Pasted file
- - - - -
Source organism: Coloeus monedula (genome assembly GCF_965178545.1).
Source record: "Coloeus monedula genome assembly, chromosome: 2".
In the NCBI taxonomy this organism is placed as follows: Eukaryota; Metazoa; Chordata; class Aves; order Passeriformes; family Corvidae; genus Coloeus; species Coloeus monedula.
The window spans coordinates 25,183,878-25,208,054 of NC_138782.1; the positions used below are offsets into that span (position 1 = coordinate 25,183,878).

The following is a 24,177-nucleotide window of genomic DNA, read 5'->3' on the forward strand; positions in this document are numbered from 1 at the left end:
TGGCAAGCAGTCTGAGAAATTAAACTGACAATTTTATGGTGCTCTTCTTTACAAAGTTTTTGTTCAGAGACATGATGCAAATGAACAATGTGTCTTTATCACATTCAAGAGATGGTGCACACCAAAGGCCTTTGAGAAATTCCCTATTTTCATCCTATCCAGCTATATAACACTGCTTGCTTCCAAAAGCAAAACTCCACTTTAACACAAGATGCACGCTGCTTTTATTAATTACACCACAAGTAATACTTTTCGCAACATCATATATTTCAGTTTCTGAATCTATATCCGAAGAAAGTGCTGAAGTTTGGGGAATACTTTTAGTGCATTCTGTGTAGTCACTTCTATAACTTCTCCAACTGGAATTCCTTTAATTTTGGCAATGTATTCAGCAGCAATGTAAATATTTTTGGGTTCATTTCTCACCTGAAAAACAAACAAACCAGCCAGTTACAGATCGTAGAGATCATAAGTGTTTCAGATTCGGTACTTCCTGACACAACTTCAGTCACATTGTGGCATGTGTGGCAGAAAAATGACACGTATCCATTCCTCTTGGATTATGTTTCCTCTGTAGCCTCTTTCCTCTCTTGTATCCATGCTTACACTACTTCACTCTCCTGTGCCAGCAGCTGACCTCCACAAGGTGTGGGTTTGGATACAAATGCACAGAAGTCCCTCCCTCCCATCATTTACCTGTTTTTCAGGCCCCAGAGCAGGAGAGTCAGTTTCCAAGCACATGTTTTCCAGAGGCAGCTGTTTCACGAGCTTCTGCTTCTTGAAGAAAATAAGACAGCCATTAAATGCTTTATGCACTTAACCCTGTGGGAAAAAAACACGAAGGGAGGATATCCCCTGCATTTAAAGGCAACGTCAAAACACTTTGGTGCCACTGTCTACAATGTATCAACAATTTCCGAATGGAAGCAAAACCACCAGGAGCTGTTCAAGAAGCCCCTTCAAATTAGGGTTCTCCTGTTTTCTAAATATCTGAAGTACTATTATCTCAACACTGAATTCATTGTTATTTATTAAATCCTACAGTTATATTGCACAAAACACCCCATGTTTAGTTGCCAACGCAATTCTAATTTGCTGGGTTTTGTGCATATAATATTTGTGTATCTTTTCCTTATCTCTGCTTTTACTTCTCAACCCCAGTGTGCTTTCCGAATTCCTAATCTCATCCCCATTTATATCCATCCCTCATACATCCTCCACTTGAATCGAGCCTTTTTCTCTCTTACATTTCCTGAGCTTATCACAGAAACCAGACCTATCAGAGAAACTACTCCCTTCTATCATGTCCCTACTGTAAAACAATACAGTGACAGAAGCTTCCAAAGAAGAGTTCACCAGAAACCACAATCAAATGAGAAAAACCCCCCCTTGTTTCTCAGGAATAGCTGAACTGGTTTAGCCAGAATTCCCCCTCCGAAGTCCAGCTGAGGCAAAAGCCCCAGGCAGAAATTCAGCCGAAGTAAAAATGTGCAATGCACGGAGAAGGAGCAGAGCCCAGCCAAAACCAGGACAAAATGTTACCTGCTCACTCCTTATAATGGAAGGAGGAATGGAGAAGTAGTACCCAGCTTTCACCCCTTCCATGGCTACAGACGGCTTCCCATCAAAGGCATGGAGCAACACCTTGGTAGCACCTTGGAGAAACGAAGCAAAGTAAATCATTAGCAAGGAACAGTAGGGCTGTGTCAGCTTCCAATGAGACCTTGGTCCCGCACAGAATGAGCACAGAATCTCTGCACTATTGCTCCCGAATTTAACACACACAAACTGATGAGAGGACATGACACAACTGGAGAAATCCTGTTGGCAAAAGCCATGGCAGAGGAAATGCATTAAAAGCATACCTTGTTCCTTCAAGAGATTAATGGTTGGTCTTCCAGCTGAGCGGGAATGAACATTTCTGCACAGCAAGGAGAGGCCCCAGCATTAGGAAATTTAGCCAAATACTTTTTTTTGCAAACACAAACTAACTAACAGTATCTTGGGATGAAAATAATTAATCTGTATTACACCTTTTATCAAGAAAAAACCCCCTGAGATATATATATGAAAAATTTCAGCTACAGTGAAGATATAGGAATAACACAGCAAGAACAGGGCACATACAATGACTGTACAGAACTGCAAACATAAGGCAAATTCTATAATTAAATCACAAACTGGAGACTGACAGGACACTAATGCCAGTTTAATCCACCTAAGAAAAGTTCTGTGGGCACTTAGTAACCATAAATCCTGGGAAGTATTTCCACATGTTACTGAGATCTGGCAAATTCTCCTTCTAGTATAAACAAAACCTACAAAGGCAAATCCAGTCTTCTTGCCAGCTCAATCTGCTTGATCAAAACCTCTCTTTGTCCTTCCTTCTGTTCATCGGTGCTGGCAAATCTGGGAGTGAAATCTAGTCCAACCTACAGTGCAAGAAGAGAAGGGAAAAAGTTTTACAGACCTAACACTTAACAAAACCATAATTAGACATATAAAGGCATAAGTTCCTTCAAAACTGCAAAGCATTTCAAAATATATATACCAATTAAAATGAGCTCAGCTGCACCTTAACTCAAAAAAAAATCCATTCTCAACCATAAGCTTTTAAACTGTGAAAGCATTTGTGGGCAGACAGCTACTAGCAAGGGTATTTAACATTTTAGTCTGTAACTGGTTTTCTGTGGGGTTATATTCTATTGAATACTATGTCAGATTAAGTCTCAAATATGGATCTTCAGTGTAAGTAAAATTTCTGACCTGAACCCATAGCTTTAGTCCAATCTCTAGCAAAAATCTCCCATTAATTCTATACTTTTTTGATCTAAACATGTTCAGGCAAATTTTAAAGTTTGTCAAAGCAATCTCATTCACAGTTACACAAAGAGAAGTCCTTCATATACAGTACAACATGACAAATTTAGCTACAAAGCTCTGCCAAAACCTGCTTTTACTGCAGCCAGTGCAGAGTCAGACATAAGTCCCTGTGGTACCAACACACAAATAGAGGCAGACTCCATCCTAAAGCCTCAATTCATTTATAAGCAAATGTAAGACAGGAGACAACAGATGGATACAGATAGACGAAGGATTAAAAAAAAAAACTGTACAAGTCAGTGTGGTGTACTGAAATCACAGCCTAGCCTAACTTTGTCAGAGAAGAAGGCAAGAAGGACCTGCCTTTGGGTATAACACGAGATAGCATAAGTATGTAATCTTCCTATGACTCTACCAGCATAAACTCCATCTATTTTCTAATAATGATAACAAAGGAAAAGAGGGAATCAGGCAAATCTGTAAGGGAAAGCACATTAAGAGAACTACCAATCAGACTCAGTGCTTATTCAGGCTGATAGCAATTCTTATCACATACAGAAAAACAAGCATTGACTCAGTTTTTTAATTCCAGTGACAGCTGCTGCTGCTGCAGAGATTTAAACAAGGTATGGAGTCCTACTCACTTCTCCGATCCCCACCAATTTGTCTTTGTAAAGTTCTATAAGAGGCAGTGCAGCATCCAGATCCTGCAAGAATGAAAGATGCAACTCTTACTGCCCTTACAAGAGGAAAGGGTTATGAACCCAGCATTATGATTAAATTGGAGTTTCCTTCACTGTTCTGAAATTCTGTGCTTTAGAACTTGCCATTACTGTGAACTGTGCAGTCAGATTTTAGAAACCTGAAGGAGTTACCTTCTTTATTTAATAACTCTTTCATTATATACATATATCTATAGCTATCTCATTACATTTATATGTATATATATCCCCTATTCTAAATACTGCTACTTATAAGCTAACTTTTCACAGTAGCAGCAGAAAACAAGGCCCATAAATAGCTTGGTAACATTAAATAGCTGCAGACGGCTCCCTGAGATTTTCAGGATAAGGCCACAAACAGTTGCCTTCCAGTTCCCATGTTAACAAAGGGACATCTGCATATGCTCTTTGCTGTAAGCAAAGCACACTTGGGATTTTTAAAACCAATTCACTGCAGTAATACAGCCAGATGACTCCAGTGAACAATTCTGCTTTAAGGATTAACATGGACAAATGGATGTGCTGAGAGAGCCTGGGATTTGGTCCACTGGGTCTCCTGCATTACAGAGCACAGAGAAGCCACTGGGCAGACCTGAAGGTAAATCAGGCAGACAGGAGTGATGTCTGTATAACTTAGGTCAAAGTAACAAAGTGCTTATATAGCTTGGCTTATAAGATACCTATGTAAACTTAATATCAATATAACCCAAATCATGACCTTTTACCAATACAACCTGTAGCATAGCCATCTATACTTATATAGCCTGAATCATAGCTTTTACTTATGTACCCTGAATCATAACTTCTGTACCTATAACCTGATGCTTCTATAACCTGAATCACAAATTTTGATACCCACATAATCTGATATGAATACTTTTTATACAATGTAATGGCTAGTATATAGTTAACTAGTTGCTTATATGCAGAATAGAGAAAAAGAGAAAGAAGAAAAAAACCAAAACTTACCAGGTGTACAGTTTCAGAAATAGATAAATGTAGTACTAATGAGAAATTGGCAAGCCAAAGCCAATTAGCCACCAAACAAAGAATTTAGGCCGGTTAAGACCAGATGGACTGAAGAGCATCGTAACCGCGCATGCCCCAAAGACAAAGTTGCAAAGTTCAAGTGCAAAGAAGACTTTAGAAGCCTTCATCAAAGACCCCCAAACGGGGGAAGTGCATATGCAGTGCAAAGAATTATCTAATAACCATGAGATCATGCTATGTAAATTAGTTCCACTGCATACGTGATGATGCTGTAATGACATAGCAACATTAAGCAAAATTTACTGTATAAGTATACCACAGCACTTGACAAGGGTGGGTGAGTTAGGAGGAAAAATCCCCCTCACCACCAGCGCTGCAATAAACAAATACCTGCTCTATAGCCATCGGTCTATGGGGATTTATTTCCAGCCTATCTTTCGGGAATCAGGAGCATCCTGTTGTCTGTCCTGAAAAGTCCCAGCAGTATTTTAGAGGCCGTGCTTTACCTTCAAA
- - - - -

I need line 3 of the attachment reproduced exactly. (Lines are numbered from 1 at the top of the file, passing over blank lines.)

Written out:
In the NCBI taxonomy this organism is placed as follows: Eukaryota; Metazoa; Chordata; class Aves; order Passeriformes; family Corvidae; genus Coloeus; species Coloeus monedula.